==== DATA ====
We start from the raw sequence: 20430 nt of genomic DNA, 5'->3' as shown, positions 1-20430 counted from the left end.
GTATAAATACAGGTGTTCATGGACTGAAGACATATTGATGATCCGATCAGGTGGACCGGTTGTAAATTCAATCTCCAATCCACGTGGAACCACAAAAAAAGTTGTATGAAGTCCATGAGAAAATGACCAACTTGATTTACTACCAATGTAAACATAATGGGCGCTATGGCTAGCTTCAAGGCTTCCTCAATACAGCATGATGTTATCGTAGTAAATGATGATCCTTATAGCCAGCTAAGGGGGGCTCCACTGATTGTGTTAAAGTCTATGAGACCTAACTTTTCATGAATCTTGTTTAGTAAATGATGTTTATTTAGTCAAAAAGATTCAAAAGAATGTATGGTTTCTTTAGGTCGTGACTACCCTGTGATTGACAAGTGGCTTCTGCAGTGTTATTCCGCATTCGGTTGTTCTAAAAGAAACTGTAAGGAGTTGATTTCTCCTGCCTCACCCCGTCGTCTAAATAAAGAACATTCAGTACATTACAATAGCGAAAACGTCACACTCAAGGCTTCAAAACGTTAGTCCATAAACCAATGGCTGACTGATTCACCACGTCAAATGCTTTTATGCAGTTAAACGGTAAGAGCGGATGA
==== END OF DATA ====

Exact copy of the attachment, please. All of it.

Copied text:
We start from the raw sequence: 20430 nt of genomic DNA, 5'->3' as shown, positions 1-20430 counted from the left end.
GTATAAATACAGGTGTTCATGGACTGAAGACATATTGATGATCCGATCAGGTGGACCGGTTGTAAATTCAATCTCCAATCCACGTGGAACCACAAAAAAAGTTGTATGAAGTCCATGAGAAAATGACCAACTTGATTTACTACCAATGTAAACATAATGGGCGCTATGGCTAGCTTCAAGGCTTCCTCAATACAGCATGATGTTATCGTAGTAAATGATGATCCTTATAGCCAGCTAAGGGGGGCTCCACTGATTGTGTTAAAGTCTATGAGACCTAACTTTTCATGAATCTTGTTTAGTAAATGATGTTTATTTAGTCAAAAAGATTCAAAAGAATGTATGGTTTCTTTAGGTCGTGACTACCCTGTGATTGACAAGTGGCTTCTGCAGTGTTATTCCGCATTCGGTTGTTCTAAAAGAAACTGTAAGGAGTTGATTTCTCCTGCCTCACCCCGTCGTCTAAATAAAGAACATTCAGTACATTACAATAGCGAAAACGTCACACTCAAGGCTTCAAAACGTTAGTCCATAAACCAATGGCTGACTGATTCACCACGTCAAATGCTTTTATGCAGTTAAACGGTAAGAGCGGATGA